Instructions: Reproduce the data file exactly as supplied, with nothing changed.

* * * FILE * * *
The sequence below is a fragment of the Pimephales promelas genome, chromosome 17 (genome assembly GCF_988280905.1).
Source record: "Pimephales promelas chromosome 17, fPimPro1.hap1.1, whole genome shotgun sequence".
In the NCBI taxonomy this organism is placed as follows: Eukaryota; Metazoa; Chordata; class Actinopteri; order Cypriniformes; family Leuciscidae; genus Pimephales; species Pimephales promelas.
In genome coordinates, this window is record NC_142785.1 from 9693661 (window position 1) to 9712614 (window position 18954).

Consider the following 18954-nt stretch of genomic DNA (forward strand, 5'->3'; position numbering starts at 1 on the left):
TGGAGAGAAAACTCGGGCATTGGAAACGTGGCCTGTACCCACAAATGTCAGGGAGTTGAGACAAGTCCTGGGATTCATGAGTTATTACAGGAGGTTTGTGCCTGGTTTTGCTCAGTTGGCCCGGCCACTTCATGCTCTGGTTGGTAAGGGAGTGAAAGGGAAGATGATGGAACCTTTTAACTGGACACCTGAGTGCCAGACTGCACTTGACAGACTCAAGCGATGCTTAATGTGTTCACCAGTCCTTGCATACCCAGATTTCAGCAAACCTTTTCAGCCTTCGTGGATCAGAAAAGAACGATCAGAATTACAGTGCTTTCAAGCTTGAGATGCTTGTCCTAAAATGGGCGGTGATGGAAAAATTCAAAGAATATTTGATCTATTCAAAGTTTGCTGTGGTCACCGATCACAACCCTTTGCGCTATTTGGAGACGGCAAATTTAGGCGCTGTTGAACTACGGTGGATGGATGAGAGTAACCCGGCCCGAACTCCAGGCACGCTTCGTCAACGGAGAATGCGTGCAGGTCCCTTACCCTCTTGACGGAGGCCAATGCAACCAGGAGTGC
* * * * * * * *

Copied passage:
The sequence below is a fragment of the Pimephales promelas genome, chromosome 17 (genome assembly GCF_988280905.1).
Source record: "Pimephales promelas chromosome 17, fPimPro1.hap1.1, whole genome shotgun sequence".
In the NCBI taxonomy this organism is placed as follows: Eukaryota; Metazoa; Chordata; class Actinopteri; order Cypriniformes; family Leuciscidae; genus Pimephales; species Pimephales promelas.
In genome coordinates, this window is record NC_142785.1 from 9693661 (window position 1) to 9712614 (window position 18954).

Consider the following 18954-nt stretch of genomic DNA (forward strand, 5'->3'; position numbering starts at 1 on the left):
TGGAGAGAAAACTCGGGCATTGGAAACGTGGCCTGTACCCACAAATGTCAGGGAGTTGAGACAAGTCCTGGGATTCATGAGTTATTACAGGAGGTTTGTGCCTGGTTTTGCTCAGTTGGCCCGGCCACTTCATGCTCTGGTTGGTAAGGGAGTGAAAGGGAAGATGATGGAACCTTTTAACTGGACACCTGAGTGCCAGACTGCACTTGACAGACTCAAGCGATGCTTAATGTGTTCACCAGTCCTTGCATACCCAGATTTCAGCAAACCTTTTCAGCCTTCGTGGATCAGAAAAGAACGATCAGAATTACAGTGCTTTCAAGCTTGAGATGCTTGTCCTAAAATGGGCGGTGATGGAAAAATTCAAAGAATATTTGATCTATTCAAAGTTTGCTGTGGTCACCGATCACAACCCTTTGCGCTATTTGGAGACGGCAAATTTAGGCGCTGTTGAACTACGGTGGATGGATGAGAGTAACCCGGCCCGAACTCCAGGCACGCTTCGTCAACGGAGAATGCGTGCAGGTCCCTTACCCTCTTGACGGAGGCCAATGCAACCAGGAGTGC